Chicken is a versatile meat that can be cooked a number of ways, each producing a different result. Baking and deep frying surround the meat with heat, while broiling, grilling and pan-frying expose it to direct heat on only one side. Of the four methods, baking is the least labor-intensive, as the oven's consistent temperature does all the work; broiling, grilling and pan or deep-frying require your constant attention, as the chicken can burn quickly before being cooked through.
Baking, or roasting, envelops the chicken in even heat, cooking it from all sides at once, and the sky's the limit as to how creative you can be. Place the bird on a rack in a shallow roasting pan, brush the skin with melted butter or olive oil and scatter on herbs such as sage, rosemary, thyme or marjoram. Roast skin-on or skinless-boneless chicken parts after marinating in a blend of balsamic vinegar, olive oil and garlic, or simply brush them with melted butter and season with salt and pepper to serve as is or use in other dishes. Or coat the pieces in flour or bread crumbs for oven-baked chicken.
Broiling and Grilling
Broiling and grilling expose only one side of the chicken at a time to the heat source, making it necessary to turn the meat often to assure thorough cooking. As with baked chicken, you can season it just before cooking or marinate it for several hours. In broiling, the chicken is placed on a lightly oiled pan about three inches below the oven's broiler element. Grilling involves placing the chicken pieces on an outdoor or stove-top grill above the heat source. For both methods, turning the meat often assures even browning. With practice, you can learn just how far from the heat to place the meat and how long to cook each side so that the outside doesn't cook too quickly, leaving the inside raw or only partially cooked.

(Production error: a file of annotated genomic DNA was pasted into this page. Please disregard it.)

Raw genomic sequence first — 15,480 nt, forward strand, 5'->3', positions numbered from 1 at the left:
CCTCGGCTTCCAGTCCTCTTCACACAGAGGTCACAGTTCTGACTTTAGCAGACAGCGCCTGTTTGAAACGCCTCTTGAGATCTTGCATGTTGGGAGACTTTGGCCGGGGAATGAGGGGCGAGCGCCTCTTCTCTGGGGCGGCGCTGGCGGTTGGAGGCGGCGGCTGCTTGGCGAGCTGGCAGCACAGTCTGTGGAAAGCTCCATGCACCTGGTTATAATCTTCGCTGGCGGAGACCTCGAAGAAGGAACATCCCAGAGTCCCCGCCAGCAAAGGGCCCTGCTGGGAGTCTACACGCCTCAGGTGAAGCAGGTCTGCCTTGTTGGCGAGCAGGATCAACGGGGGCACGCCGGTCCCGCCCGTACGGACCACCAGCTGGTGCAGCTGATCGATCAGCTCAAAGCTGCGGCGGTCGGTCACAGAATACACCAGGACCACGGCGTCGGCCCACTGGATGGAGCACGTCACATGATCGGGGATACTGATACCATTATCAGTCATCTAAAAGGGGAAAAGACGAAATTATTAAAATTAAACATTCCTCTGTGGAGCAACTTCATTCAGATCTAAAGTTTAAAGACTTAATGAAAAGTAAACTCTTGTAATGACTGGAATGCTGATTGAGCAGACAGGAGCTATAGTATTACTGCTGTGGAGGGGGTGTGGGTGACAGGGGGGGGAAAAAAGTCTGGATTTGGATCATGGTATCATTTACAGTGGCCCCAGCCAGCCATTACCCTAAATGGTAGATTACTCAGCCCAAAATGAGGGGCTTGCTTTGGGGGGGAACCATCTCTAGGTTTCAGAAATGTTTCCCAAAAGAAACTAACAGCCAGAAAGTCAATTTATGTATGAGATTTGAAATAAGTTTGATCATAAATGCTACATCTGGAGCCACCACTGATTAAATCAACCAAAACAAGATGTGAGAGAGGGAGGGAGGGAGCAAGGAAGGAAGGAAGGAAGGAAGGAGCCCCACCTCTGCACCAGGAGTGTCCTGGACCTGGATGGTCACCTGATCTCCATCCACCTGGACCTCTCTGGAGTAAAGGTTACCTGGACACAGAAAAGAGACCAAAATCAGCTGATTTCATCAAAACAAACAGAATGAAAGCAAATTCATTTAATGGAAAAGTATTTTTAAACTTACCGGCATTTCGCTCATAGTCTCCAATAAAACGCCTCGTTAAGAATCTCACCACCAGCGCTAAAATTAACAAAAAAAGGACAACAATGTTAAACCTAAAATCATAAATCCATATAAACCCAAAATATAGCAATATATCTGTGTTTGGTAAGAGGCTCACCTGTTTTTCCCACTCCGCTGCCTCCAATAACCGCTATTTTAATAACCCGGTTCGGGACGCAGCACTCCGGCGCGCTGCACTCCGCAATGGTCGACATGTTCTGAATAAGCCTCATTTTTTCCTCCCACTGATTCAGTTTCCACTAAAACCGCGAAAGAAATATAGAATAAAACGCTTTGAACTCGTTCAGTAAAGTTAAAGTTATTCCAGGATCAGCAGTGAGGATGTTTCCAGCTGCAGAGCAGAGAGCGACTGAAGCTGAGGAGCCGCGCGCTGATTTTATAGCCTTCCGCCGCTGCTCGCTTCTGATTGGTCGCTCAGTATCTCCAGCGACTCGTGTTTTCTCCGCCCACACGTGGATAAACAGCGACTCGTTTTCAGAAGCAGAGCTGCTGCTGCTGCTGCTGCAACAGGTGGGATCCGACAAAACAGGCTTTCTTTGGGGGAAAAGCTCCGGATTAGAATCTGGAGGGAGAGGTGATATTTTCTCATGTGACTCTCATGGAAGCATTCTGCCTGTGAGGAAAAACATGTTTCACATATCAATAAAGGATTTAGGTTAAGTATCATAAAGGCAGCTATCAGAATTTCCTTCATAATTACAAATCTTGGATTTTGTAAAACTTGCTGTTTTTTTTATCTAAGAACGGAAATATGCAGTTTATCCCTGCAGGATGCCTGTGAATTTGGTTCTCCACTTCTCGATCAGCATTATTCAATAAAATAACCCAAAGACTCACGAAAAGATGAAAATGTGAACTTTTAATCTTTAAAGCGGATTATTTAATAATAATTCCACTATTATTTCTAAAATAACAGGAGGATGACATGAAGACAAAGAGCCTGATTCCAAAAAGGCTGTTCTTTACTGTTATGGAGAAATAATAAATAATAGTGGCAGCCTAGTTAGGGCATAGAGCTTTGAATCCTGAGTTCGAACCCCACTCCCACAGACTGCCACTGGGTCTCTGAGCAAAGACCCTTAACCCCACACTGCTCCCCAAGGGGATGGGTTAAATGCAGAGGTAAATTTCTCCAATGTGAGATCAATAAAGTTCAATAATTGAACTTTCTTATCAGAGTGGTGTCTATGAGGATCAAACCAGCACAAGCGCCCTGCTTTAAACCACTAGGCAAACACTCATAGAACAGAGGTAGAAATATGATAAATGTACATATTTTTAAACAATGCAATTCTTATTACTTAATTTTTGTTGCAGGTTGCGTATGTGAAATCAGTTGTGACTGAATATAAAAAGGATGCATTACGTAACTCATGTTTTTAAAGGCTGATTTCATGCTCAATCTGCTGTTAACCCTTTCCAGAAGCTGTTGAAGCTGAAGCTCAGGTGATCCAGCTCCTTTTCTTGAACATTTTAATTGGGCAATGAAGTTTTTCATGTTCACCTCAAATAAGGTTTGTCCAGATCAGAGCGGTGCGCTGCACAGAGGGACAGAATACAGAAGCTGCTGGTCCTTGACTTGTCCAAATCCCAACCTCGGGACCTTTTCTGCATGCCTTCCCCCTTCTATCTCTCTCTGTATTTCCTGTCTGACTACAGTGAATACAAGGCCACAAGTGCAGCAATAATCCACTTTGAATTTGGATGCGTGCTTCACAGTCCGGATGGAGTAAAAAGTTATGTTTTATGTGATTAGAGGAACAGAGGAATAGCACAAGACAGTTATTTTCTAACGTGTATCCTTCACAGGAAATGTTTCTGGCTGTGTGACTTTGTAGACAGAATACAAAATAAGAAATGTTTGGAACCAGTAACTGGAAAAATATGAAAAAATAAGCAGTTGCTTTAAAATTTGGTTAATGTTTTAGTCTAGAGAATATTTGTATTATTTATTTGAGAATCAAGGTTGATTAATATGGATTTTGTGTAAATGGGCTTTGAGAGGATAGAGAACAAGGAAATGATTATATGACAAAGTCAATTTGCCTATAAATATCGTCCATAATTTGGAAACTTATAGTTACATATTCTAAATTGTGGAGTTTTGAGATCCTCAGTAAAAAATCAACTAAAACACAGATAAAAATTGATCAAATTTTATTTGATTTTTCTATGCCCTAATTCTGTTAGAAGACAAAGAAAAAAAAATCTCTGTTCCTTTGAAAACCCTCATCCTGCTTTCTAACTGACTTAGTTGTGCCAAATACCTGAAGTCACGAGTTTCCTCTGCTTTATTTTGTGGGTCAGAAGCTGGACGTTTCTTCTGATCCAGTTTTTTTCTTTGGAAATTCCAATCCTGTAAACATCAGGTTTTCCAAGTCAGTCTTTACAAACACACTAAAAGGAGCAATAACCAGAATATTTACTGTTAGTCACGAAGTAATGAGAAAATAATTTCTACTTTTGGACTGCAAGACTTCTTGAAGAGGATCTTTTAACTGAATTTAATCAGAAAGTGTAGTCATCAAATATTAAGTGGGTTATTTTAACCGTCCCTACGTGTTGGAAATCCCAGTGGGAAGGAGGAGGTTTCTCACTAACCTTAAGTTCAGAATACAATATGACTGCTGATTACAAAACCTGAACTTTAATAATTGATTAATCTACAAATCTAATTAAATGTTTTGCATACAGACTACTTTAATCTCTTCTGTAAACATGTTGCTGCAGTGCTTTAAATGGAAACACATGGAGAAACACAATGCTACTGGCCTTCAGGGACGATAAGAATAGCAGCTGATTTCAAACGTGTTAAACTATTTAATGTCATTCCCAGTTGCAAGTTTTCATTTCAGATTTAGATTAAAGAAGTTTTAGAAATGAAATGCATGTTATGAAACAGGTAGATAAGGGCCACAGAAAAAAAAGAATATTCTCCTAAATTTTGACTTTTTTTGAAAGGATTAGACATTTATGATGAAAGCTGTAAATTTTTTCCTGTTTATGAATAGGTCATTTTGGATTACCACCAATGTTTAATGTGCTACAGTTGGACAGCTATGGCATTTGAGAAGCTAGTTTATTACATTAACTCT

Pan- and Deep-Frying
You can prepare fried chicken in a skillet in about an inch of oil or deep-fry it in a heavy kettle or chicken fryer. In pan-frying, the oil comes up the sides of the chicken about three-quarters of an inch, while deep-fried chicken is completely immersed in the oil. Both methods call for a seasoned breading or coating of some type to seal in the juices and create a crispy skin, which is the hallmark of perfectly fried chicken. Use caution when deep frying, as the temperature of the oil can approach about 400 degrees Fahrenheit, which can cause serious burns. Pan-frying is done in less oil, or just enough to only partially submerge the chicken parts. Fry the chicken in small batches so as not to cool the oil by crowding the pan.
No matter what method you use to prepare chicken, it's crucial to cook it thoroughly to an internal temperature of at least 165 F before serving. Raw chicken contains disease-causing bacteria that multiply rapidly at room temperature and are only killed off by intense heat. Appearance alone is not an accurate gauge. Use an instant-read meat thermometer inserted in the thickest part of the breast or leg to determine doneness. The U.S Department of Agriculture Food Safety and Inspection Service also warns against washing chicken before cooking, as this action has been proven to splash harmful bacteria on surrounding surfaces, causing cross-contamination.